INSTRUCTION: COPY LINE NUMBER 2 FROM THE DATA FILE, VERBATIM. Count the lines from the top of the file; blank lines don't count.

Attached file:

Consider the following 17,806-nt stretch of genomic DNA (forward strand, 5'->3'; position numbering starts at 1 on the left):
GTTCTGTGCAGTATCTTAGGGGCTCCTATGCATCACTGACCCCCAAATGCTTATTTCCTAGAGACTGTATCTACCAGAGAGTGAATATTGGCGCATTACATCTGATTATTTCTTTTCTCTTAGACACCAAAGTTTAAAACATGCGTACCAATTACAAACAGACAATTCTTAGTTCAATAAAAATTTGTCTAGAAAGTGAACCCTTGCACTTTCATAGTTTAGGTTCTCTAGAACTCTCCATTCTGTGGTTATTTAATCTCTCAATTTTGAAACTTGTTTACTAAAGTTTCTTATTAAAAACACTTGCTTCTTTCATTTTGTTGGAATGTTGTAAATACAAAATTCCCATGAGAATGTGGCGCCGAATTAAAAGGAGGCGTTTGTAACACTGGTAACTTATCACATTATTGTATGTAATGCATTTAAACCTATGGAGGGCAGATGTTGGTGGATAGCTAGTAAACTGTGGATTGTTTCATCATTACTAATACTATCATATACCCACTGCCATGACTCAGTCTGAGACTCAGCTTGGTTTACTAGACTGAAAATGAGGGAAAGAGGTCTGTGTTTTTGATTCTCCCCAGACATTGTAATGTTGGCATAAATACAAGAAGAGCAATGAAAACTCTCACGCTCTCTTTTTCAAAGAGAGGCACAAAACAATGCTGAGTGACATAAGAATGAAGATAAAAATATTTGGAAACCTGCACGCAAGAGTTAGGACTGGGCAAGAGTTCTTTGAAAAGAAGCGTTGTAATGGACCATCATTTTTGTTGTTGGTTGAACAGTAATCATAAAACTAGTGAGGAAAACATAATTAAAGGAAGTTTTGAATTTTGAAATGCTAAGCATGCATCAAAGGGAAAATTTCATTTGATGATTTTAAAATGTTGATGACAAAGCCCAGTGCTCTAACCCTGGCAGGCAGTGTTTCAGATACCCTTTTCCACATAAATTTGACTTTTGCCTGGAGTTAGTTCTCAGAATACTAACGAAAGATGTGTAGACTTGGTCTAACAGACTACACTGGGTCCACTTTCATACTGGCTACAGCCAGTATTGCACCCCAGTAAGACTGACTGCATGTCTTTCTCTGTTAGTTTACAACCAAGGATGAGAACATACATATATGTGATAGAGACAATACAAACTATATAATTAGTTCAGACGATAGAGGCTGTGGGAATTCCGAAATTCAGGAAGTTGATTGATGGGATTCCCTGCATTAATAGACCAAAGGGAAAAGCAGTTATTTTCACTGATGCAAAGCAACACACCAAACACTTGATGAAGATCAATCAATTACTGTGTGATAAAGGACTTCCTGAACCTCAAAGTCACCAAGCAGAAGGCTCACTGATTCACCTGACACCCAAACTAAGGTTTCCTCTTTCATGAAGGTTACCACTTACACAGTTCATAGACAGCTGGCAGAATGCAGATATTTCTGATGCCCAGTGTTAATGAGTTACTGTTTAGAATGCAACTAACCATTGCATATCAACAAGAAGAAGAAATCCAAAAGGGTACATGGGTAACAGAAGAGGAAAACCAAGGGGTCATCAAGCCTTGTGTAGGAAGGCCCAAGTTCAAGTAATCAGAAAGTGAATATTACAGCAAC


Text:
GTTCTGTGCAGTATCTTAGGGGCTCCTATGCATCACTGACCCCCAAATGCTTATTTCCTAGAGACTGTATCTACCAGAGAGTGAATATTGGCGCATTACATCTGATTATTTCTTTTCTCTTAGACACCAAAGTTTAAAACATGCGTACCAATTACAAACAGACAATTCTTAGTTCAATAAAAATTTGTCTAGAAAGTGAACCCTTGCACTTTCATAGTTTAGGTTCTCTAGAACTCTCCATTCTGTGGTTATTTAATCTCTCAATTTTGAAACTTGTTTACTAAAGTTTCTTATTAAAAACACTTGCTTCTTTCATTTTGTTGGAATGTTGTAAATACAAAATTCCCATGAGAATGTGGCGCCGAATTAAAAGGAGGCGTTTGTAACACTGGTAACTTATCACATTATTGTATGTAATGCATTTAAACCTATGGAGGGCAGATGTTGGTGGATAGCTAGTAAACTGTGGATTGTTTCATCATTACTAATACTATCATATACCCACTGCCATGACTCAGTCTGAGACTCAGCTTGGTTTACTAGACTGAAAATGAGGGAAAGAGGTCTGTGTTTTTGATTCTCCCCAGACATTGTAATGTTGGCATAAATACAAGAAGAGCAATGAAAACTCTCACGCTCTCTTTTTCAAAGAGAGGCACAAAACAATGCTGAGTGACATAAGAATGAAGATAAAAATATTTGGAAACCTGCACGCAAGAGTTAGGACTGGGCAAGAGTTCTTTGAAAAGAAGCGTTGTAATGGACCATCATTTTTGTTGTTGGTTGAACAGTAATCATAAAACTAGTGAGGAAAACATAATTAAAGGAAGTTTTGAATTTTGAAATGCTAAGCATGCATCAAAGGGAAAATTTCATTTGATGATTTTAAAATGTTGATGACAAAGCCCAGTGCTCTAACCCTGGCAGGCAGTGTTTCAGATACCCTTTTCCACATAAATTTGACTTTTGCCTGGAGTTAGTTCTCAGAATACTAACGAAAGATGTGTAGACTTGGTCTAACAGACTACACTGGGTCCACTTTCATACTGGCTACAGCCAGTATTGCACCCCAGTAAGACTGACTGCATGTCTTTCTCTGTTAGTTTACAACCAAGGATGAGAACATACATATATGTGATAGAGACAATACAAACTATATAATTAGTTCAGACGATAGAGGCTGTGGGAATTCCGAAATTCAGGAAGTTGATTGATGGGATTCCCTGCATTAATAGACCAAAGGGAAAAGCAGTTATTTTCACTGATGCAAAGCAACACACCAAACACTTGATGAAGATCAATCAATTACTGTGTGATAAAGGACTTCCTGAACCTCAAAGTCACCAAGCAGAAGGCTCACTGATTCACCTGACACCCAAACTAAGGTTTCCTCTTTCATGAAGGTTACCACTTACACAGTTCATAGACAGCTGGCAGAATGCAGATATTTCTGATGCCCAGTGTTAATGAGTTACTGTTTAGAATGCAACTAACCATTGCATATCAACAAGAAGAAGAAATCCAAAAGGGTACATGGGTAACAGAAGAGGAAAACCAAGGGGTCATCAAGCCTTGTGTAGGAAGGCCCAAGTTCAAGTAATCAGAAAGTGAATATTACAGCAAC